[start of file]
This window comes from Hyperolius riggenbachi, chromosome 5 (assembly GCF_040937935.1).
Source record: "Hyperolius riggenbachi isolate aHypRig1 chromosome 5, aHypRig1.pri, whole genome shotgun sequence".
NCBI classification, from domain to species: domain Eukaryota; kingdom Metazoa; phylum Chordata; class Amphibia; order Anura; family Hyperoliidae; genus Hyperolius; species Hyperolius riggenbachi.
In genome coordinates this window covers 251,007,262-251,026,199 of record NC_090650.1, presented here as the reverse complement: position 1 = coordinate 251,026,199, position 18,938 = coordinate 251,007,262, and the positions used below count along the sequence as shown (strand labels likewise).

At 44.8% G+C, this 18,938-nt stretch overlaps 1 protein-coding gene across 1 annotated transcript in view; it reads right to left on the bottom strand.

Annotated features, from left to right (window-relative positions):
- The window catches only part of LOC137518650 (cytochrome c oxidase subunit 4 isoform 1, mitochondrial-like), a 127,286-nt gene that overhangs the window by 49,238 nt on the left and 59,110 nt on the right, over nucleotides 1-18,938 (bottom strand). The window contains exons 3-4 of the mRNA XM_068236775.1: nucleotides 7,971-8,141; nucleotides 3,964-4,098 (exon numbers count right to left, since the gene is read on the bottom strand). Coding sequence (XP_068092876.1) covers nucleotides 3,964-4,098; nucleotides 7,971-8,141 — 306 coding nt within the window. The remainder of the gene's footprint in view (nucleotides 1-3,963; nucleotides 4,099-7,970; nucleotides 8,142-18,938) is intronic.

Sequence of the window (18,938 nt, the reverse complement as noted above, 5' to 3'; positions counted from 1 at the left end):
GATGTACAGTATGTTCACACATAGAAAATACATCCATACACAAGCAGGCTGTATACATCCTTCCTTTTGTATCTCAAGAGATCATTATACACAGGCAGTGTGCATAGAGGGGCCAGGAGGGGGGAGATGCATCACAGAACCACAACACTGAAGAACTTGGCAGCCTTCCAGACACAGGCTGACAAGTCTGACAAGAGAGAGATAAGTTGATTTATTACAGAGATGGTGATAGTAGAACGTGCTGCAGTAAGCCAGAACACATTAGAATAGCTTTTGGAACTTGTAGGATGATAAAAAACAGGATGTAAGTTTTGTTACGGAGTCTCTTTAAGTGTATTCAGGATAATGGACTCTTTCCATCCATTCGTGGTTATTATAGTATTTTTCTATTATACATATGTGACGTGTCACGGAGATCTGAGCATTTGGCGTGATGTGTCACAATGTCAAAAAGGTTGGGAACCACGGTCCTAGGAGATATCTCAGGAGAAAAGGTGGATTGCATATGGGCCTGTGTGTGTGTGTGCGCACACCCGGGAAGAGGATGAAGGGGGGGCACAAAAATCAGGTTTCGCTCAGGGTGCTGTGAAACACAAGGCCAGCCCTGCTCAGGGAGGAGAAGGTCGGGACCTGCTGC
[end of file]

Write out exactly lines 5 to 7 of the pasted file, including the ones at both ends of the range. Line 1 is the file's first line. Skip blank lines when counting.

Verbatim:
At 44.8% G+C, this 18,938-nt stretch overlaps 1 protein-coding gene across 1 annotated transcript in view; it reads right to left on the bottom strand.

Annotated features, from left to right (window-relative positions):
- The window catches only part of LOC137518650 (cytochrome c oxidase subunit 4 isoform 1, mitochondrial-like), a 127,286-nt gene that overhangs the window by 49,238 nt on the left and 59,110 nt on the right, over nucleotides 1-18,938 (bottom strand). The window contains exons 3-4 of the mRNA XM_068236775.1: nucleotides 7,971-8,141; nucleotides 3,964-4,098 (exon numbers count right to left, since the gene is read on the bottom strand). Coding sequence (XP_068092876.1) covers nucleotides 3,964-4,098; nucleotides 7,971-8,141 — 306 coding nt within the window. The remainder of the gene's footprint in view (nucleotides 1-3,963; nucleotides 4,099-7,970; nucleotides 8,142-18,938) is intronic.